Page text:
Even Rounds:

13:00 – Elite/1st/2nd/3rd/4th Cat Women Handicap pursuit (35 mins + 3 laps). These races have been a thoroughly entertaining addition to the racing programme. Tactical, fast and competitive; nobody wins one of these races without really earning it. A great opportunity to give newer racers a chance to experience racing with the top local riders and a new challenge for the stronger riders who must attempt to collaborate with their peers, as well as beating them in the finale.

The circuit:

1.5km featuring six bends (including two hairpins). That is what you can see; the wind often blows across the exposed playing fields turning the race into a battle for position and making races far more selective than a flat course would suggest. The circuit is wide and smooth, and the tarmac is surprisingly grippy, even in the wet. This means that the brave can make it stick at speed around all the twists and turns. The mistake that people make; you must wait to get back on the power out of the long hairpins as a pedal strike will punish you if you don’t.

Check back for our next post – detailing the new series points system and the prizes available.

(Photos: Elle Twentyman, Jon Curle and Tel Hogan)

Avid Sport Racing – October Wrap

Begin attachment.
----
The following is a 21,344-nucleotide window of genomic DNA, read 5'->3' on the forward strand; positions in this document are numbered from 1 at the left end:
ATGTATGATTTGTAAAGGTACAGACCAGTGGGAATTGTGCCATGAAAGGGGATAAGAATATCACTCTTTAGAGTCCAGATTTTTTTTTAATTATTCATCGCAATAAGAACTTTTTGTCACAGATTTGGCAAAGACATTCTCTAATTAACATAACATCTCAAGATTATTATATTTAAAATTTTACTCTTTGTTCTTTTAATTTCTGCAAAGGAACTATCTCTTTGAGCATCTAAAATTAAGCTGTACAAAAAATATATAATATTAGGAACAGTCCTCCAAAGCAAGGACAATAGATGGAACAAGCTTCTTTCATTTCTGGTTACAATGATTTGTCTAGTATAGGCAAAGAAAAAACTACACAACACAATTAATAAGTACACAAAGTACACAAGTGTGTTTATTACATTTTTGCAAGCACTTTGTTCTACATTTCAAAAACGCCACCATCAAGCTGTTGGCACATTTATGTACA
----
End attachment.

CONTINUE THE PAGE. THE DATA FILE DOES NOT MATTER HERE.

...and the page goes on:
It has been a terrific few months working with all the riders on the Avid Sport team and there have been some spectacular results on a local, regional and now national level. The weekend of the 28/29th October was jam packed with events and was a perfect example of why cycling is such a diverse and engaging sport. Saturday saw Jenson continue his stellar cyclocross form this season at round two of the national trophy in Abergavenny:

Round 2 cx National Trophy Location – Abergavenny

Weather – Dry, bright & windy

Mud – 1.5/10

Having previously raced at Abergavenny a few years back in the u12s, when he should have been in the u10s, (rookie Dad error) – Saturday saw the return of Jenson to Abergavenny for his 1st crack at a cx National race. Though Jenson has seen success as a rider in the local cx league, due to the low Western League numbers, his BC points have been 3 points, instead of 20, for a class win. This low points haul resulted in him being gridded 2 rows from the back; in a grid of nearly 60 riders. To add to this; a field of over 50 u16 riders would be started 2 minutes ahead of him, on the same course. Challenge on!